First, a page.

7. One Night in Miami
First time Director and industry favorite Regina King hits it out of the park with this riveting film. Brilliantly cast, she takes 4 very accomplished actors through an almost theatrical-like ride on a night in a Miami motel in 1964. Never once did I feel them impersonating some of the most well-known figures in Black history, more of a complete ensemble meshing perfectly like an orchestra. Hamilton’s Leslie Odom Jr., as Sam Cooke, is a standout amongst the above the boards cast. (Amazon Prime Video)
When growing up Black in America, all you long for is to see representation of yourself in film and the media, in a positive light. Disney gives kids of all ages and colors that chance in Soul. The voices of Jamie Foxx and Tina Fey and the magnificent animators at Pixar have unveiled another classic. Renowned musician Jon Batiste composes some of his original jazz tunes to this great story of discovery and what’s really important in life. (available on Disney+)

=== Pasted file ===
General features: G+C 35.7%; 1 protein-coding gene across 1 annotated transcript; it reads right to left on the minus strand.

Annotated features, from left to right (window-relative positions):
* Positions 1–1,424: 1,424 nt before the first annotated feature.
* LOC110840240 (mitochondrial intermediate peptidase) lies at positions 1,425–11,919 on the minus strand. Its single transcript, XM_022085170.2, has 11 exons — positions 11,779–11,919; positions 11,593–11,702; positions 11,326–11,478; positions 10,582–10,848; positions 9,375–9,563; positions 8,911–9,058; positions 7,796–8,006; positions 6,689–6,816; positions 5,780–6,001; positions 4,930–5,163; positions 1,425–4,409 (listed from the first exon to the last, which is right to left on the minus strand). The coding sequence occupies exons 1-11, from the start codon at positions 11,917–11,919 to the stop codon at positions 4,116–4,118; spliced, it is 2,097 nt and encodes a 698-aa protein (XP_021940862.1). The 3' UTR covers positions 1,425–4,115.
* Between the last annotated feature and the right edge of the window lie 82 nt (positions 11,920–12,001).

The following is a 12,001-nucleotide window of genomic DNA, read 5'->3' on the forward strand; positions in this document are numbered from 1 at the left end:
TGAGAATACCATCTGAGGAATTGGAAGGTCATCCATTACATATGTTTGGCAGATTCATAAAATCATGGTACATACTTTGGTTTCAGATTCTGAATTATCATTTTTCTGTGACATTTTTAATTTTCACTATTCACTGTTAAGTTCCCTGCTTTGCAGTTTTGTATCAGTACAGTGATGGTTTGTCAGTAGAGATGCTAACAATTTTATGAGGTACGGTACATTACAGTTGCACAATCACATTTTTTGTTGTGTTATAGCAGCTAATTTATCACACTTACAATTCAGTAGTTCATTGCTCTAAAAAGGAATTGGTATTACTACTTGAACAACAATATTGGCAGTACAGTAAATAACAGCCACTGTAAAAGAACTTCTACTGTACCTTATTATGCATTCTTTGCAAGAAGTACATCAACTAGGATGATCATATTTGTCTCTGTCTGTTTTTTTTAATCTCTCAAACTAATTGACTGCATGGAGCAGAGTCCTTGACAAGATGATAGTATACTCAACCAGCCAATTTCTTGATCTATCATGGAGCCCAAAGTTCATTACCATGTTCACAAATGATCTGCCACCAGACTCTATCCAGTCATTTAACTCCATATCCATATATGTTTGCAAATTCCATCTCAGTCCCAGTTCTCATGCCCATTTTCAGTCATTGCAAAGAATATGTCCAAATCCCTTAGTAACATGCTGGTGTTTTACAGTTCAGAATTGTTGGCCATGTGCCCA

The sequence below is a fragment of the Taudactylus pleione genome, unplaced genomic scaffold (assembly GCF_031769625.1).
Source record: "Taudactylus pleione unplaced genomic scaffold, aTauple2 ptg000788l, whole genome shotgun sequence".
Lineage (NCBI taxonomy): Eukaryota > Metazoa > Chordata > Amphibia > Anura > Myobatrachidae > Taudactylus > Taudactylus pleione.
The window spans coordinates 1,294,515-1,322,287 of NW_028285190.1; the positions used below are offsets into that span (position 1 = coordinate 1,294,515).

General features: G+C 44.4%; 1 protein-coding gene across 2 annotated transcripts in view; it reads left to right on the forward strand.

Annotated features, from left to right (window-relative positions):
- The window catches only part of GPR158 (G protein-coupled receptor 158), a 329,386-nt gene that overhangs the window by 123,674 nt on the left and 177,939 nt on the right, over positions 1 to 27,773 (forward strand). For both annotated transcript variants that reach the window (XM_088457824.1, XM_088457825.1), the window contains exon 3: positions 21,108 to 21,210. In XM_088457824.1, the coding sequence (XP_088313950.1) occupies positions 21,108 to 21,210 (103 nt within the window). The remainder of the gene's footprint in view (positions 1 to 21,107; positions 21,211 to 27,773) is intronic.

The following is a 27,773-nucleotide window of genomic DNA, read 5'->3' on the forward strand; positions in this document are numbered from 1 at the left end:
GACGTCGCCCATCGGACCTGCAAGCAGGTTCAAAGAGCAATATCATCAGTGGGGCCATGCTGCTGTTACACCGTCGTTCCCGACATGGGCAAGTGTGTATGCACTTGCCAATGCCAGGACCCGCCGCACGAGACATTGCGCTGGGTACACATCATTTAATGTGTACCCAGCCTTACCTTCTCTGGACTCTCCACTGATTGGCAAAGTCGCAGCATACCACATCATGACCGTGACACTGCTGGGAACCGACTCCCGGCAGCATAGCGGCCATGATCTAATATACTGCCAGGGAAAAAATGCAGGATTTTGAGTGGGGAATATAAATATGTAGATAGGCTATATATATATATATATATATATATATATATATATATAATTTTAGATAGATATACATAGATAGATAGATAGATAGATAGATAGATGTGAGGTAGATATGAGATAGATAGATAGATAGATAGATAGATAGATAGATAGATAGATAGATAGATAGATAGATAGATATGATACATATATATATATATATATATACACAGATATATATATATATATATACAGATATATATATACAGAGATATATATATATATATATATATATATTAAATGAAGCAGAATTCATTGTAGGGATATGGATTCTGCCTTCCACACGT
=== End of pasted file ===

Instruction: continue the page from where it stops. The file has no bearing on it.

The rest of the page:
Another film that’s great for the family, this look at friendship in a time of superstition and magic, is a terrific adventure. Directed by Tomm Moore and Ross Stewart, this the third and final installment in Moore’s “Irish Folklore Trilogy”, the 2 previous being The Secret of Kells and Song of the Sea. Not enough family films and comedies are recognized by the Academy, they should be. (Apple TV)
10. Da 5 Bloods